However, if non-child abuse material makes it into the databases, that would be invisible to researchers. To address that question, Apple says it will require two separate child protection organizations in distinct jurisdictions to both have the same CSAM image in their own databases. But it offered few details about how that would work, who would run the databases, which jurisdictions would be involved, and what the ultimate sources of the database would be.
Thiel points out that the child abuse material problem that Apple is trying to solve is real.
“It’s not a theoretical concern,” Thiel says. “It’s not something that people bring up just as an excuse to implement surveillance. It is an actual problem that is widespread and needs addressing. The solution is not like getting rid of these kinds of mechanisms. It’s making them as impermeable as possible to future abuse.”
But, says Corellium’s Tait, Apple is trying to be simultaneously locked down and transparent.
“Apple is trying to have their cake and eat it too,” says Tait, a former information security specialist for the British intelligence service GCHQ.
“With their left hand, they make jailbreaking difficult and sue companies like Corellium to prevent them from existing. Now with their right hand, they say, ‘Oh, we built this really complicated system and it turns out that some people don’t trust that Apple has done it honestly—but it’s okay because any security researcher can go ahead and prove it to themselves.’”
“I’m sitting here thinking, what do you mean that you can just do this? You’ve engineered your system so that they can’t. The only reason that people are able to do this kind of thing is despite you, not thanks to you.”
Apple did not respond to a request for comment. . . .
Carl Trueman is a distinguished scholar, bestselling author and ordained Presbyterian minister. On Aug. 7 he gave a series of talks to the Sacramento Gospel Conference, live-streamed on the YouTube channel of Immanuel Baptist Church. Twice during the event, the live broadcast was booted off the air. Viewers were informed that the first interruption was due to a copyright violation, possibly the result of Christian music that the conference organizers played during a break. But in the second, more mysterious instance, Mr. Trueman’s presentation went dark because of a “content violation.”
Was this an intervention by a human being or an algorithm on automatic pilot? Neither Mr. Trueman nor Immanuel Baptist has been told. Equally unclear is the specific nature of the alleged content violation. Nothing in Mr. Trueman’s talks encouraged hatred, vulgarity or violence. On the contrary, he offered a thoughtful analysis of American cultural attitudes toward sex through the lens of classic Christian thought, citing sources from Freud to the philosophers Rousseau and Charles Taylor.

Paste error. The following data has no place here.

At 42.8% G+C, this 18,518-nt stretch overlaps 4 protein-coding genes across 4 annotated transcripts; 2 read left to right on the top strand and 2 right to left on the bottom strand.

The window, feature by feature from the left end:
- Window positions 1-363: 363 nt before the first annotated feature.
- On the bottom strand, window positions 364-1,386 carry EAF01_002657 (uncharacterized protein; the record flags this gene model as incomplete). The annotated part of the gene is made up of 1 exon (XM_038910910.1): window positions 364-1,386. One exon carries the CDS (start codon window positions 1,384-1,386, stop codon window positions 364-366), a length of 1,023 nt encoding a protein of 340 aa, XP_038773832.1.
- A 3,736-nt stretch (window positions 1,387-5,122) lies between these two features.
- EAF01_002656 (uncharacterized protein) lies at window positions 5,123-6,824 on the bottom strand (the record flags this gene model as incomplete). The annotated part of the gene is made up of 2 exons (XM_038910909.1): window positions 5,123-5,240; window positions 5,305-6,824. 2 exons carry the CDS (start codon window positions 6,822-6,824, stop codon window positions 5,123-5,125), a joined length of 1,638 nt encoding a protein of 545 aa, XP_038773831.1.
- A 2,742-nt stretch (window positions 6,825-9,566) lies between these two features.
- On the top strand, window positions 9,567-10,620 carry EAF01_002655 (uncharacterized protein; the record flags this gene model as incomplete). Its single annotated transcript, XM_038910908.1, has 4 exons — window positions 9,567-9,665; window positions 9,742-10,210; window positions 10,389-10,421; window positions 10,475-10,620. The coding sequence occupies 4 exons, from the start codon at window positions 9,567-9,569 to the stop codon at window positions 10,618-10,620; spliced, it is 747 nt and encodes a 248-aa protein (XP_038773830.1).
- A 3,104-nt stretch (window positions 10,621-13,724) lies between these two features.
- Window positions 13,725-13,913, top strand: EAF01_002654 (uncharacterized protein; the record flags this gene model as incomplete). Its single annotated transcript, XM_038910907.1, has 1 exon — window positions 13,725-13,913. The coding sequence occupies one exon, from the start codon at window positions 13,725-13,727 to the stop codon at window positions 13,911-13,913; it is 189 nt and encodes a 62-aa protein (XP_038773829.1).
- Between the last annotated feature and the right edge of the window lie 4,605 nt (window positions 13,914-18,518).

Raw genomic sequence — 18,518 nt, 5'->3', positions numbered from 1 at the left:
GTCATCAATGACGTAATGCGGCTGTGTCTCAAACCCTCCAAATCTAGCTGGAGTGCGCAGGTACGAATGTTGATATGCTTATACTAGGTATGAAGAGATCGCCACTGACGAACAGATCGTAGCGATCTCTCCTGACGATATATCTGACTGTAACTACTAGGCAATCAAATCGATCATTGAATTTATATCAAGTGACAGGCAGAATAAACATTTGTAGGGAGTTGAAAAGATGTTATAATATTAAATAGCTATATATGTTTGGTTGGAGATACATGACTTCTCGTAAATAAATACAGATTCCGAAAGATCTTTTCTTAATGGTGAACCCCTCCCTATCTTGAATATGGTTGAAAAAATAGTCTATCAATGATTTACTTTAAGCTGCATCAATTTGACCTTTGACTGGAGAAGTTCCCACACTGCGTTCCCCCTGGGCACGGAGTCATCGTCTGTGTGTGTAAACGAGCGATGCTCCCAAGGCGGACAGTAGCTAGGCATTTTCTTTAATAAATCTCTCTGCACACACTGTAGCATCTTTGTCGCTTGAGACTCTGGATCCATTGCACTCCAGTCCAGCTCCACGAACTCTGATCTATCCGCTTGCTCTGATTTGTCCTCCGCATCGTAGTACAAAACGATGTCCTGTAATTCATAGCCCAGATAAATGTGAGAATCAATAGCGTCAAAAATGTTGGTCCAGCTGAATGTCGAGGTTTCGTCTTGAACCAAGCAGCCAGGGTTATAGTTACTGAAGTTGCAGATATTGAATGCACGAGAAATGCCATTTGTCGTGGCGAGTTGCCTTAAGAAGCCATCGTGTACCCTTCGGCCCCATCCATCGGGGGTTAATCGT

Mr. Trueman is understandably worried that religious speech is being censored online. So are many other religious believers. And for good reason: We sense that the First Amendment guarantee of religious liberty is being dismantled, and with it the profound contributions that religion makes to American unity and self-government.
Today’s sexual politics function as a new kind of fundamentalism, one that presents a deep problem to a diverse and democratic society. Instead of encouraging the dialogue of democratic process, the fundamentalists seek to impose their own rigid certitude unilaterally. On matters ranging from foster care and education to gender ideology and the family, this new fundamentalism is displacing the moral convictions that once grounded U.S. culture. The result isn’t a more compassionate and liberal society; it’s a more punitive one.
Social Media enables the new fundamentalism, enforced by the mysterious rules of Big Tech’s quasimonopoly. On public sidewalks, the First Amendment still theoretically protects free speech. In the new public square of the internet, power displaces liberty and conscience.